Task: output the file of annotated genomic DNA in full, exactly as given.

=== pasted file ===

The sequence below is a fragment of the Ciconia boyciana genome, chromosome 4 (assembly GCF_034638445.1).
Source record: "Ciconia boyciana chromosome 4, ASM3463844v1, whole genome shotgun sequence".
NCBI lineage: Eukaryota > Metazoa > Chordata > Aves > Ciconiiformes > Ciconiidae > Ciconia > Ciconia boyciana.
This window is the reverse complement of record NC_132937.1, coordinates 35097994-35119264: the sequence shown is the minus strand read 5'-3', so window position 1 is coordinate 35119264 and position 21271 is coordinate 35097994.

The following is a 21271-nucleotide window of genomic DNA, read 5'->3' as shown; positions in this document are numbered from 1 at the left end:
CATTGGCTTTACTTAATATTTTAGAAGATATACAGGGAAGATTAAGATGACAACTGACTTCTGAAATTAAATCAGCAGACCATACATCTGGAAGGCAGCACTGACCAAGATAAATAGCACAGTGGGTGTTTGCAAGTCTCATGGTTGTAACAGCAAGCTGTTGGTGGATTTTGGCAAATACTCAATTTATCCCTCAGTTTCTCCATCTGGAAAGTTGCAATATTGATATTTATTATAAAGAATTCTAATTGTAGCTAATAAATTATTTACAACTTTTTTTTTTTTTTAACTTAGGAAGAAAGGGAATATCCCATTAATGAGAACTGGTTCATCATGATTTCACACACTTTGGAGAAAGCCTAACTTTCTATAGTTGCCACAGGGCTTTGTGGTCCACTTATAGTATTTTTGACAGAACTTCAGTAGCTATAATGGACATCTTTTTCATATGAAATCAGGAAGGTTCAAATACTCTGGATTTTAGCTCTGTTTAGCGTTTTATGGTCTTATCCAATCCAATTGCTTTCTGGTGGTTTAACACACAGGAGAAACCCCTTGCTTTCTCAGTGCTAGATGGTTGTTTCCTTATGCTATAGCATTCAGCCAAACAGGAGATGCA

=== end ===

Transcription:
The sequence below is a fragment of the Ciconia boyciana genome, chromosome 4 (assembly GCF_034638445.1).
Source record: "Ciconia boyciana chromosome 4, ASM3463844v1, whole genome shotgun sequence".
NCBI lineage: Eukaryota > Metazoa > Chordata > Aves > Ciconiiformes > Ciconiidae > Ciconia > Ciconia boyciana.
This window is the reverse complement of record NC_132937.1, coordinates 35097994-35119264: the sequence shown is the minus strand read 5'-3', so window position 1 is coordinate 35119264 and position 21271 is coordinate 35097994.

The following is a 21271-nucleotide window of genomic DNA, read 5'->3' as shown; positions in this document are numbered from 1 at the left end:
CATTGGCTTTACTTAATATTTTAGAAGATATACAGGGAAGATTAAGATGACAACTGACTTCTGAAATTAAATCAGCAGACCATACATCTGGAAGGCAGCACTGACCAAGATAAATAGCACAGTGGGTGTTTGCAAGTCTCATGGTTGTAACAGCAAGCTGTTGGTGGATTTTGGCAAATACTCAATTTATCCCTCAGTTTCTCCATCTGGAAAGTTGCAATATTGATATTTATTATAAAGAATTCTAATTGTAGCTAATAAATTATTTACAACTTTTTTTTTTTTTTAACTTAGGAAGAAAGGGAATATCCCATTAATGAGAACTGGTTCATCATGATTTCACACACTTTGGAGAAAGCCTAACTTTCTATAGTTGCCACAGGGCTTTGTGGTCCACTTATAGTATTTTTGACAGAACTTCAGTAGCTATAATGGACATCTTTTTCATATGAAATCAGGAAGGTTCAAATACTCTGGATTTTAGCTCTGTTTAGCGTTTTATGGTCTTATCCAATCCAATTGCTTTCTGGTGGTTTAACACACAGGAGAAACCCCTTGCTTTCTCAGTGCTAGATGGTTGTTTCCTTATGCTATAGCATTCAGCCAAACAGGAGATGCA